Bayer's Job-Evaluation System Models Its New Culture

Article excerpt

Bayer needed to combine three business units and then reestablish a companywide culture that would carry the new Bayer forward.

The Bayer Corp. case study "Rating Jobs Against New Values" written by Associate Managing Editor Jennifer J. Laabs in the May 1997 issue of WORKFORCE illustrates two of the main reasons companies often find their human resources tools out of alignment with their culture. Pittsburgh-based Bayer needed to combine three disparate business units and then reestablish a companywide culture that would carry the new Bayer forward. An understanding of Bayer's current and desired cultures helped provide the context its management needed to direct the redesign of its guide charts.

Drawing on broad-based human resources and general management consulting experience, the Hay Group, based in Pittsburgh, developed a cultural model with four drivers and four themes. Although no company is purely within one cultural theme, the relative emphasis each organization places on the themes provides insight into its core competencies, values and cultural expectations. This insight is invaluable in determining the types of HR initiatives that are best suited to reinforce and even drive cultural change initiatives.

The cultural model has four drivers that often relate to the core competencies organizations articulate. They are:

1) Technology: Many organizations claim their strategic advantage comes from the technological excellence of their products and services. This can be described in terms like "low-cost," "high-performance" and "innovative." High-tech industries and commodity businesses in which low cost and high quality are critical are strongly driven by technology.

2) Reliability: Reliability and technology have traditionally gone hand in glove. This is especially true for products that have a relatively stable and longer term change cycle. While all organizations want to be viewed as reliable, product reliability and service reliability aren't necessarily the same thing. Product reliability is rooted in technology. Service reliability may be enhanced by technology, but the greatest value comes from a strong focus on the customer.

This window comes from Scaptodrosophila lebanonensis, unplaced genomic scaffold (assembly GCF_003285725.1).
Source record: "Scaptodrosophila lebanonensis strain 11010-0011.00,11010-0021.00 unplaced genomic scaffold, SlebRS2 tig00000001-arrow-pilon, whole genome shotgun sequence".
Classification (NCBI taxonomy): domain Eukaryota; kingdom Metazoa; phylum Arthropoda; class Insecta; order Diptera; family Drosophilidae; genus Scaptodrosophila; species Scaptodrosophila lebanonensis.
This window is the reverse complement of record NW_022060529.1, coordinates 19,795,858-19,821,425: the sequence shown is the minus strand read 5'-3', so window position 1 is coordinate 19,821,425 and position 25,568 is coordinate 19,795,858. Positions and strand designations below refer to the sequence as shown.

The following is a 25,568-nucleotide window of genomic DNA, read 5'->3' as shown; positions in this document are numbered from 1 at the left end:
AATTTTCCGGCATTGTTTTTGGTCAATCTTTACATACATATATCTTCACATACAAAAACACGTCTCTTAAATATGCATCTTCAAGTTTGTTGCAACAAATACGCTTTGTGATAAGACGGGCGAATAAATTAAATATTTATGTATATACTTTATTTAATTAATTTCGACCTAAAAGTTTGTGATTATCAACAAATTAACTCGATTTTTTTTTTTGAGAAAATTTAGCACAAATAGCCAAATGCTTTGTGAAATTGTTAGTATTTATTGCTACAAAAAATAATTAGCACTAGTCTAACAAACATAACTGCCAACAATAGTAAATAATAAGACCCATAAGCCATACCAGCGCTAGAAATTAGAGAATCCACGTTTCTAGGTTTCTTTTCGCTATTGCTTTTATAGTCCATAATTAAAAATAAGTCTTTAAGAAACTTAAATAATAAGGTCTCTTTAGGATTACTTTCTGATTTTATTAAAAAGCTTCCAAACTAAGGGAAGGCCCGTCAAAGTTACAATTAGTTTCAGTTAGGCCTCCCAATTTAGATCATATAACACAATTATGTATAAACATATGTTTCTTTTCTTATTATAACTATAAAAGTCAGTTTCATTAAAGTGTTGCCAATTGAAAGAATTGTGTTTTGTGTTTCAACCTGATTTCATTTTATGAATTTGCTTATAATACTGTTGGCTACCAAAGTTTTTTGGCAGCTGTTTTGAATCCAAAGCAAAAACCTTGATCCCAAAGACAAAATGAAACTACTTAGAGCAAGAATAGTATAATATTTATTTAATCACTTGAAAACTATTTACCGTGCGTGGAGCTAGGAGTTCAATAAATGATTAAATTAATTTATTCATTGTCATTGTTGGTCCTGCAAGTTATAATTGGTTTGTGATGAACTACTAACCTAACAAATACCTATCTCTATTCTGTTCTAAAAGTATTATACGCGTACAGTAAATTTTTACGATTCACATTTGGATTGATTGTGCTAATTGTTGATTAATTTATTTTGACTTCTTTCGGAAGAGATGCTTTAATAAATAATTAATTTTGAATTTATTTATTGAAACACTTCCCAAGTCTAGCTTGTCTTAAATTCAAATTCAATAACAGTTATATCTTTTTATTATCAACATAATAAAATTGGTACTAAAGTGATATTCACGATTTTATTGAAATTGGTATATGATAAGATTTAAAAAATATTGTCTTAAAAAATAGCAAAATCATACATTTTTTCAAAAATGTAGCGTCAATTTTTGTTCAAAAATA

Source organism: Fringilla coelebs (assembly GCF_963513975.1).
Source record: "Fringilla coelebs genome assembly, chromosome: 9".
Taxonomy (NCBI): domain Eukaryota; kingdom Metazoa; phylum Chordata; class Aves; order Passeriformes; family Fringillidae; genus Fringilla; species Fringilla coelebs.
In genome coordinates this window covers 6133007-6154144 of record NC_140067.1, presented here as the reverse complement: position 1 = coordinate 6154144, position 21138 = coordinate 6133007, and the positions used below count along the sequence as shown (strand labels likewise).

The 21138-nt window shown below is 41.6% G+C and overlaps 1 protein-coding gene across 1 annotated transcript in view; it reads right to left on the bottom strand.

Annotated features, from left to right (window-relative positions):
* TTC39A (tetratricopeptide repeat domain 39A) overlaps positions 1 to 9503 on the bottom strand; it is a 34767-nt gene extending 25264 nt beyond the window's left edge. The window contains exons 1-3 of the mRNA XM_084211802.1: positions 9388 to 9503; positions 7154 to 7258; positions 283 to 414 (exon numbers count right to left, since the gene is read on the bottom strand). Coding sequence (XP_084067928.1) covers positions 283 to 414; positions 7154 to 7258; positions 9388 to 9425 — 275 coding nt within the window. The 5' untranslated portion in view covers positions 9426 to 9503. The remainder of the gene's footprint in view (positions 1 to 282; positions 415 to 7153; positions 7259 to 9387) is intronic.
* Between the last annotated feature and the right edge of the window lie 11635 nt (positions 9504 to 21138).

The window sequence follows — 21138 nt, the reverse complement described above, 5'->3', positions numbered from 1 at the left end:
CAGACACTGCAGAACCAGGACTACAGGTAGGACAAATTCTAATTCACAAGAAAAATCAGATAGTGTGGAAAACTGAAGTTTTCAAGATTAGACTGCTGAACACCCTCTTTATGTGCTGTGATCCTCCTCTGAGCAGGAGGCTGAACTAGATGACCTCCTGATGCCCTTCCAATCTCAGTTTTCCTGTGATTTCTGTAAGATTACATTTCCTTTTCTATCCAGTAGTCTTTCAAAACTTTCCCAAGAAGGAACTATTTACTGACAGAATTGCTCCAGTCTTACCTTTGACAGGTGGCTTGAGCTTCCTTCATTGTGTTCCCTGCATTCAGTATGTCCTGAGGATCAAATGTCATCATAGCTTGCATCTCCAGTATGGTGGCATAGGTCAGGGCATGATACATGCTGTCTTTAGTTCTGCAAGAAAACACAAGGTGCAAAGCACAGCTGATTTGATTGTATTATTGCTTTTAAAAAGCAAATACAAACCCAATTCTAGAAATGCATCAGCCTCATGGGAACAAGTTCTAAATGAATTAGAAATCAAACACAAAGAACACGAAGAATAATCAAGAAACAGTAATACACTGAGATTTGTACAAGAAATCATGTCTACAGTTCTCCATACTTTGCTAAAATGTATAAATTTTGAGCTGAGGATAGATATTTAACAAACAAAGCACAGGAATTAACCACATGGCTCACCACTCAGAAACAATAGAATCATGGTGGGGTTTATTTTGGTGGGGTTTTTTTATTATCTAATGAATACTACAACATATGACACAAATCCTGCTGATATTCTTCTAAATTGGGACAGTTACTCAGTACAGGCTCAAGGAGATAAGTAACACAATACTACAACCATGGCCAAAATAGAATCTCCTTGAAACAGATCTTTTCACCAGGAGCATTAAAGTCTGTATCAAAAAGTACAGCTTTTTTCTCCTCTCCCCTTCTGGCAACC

3) Customer: Customer service was the main theme of the TQM movement, and it's a strong factor in the mission, values and beliefs of most companies today. Historically, companies developed what they wanted to make, when they wanted to make it. Planned obsolescence, rather than continuous improvement, drove the product-development cycle. The U.S. automotive industry was of this mindset for decades until Japanese carmakers, who reinvented the business in response to customer considerations, served their sleepy competitors a wake-up call. Customer-driven cultures stress not just satisfying but delighting the customer. But customers don't always know what they want, nor do they want the same things. This gives rise to the fourth cultural driver.

4) Flexibility: Organizations realize that customers vary in their needs and wants, and don't always know what they want until they see it. Reengineering devotees recognized this factor early on and focused on cycle-time reduction and the ability to respond quickly to any and all requests. Organizations also realized that customized service has value and often can command a premium price. Reliability is often a lower priority in organizations that emphasize flexibility. The computer industry is an example. Windows 95, for example, was on the market even though it reputedly had a number of "bugs." People buy it more because of its features than its proven reliability. While a base-line reliability is still required, this isn't its selling point.

The four cultural drivers help define four cultural themes:

1) Functional: For most of this century, work cultures varied little from company to company. The dominant focus was perfecting each function in a complex operation. Jobs are the basic building blocks of this functional culture. …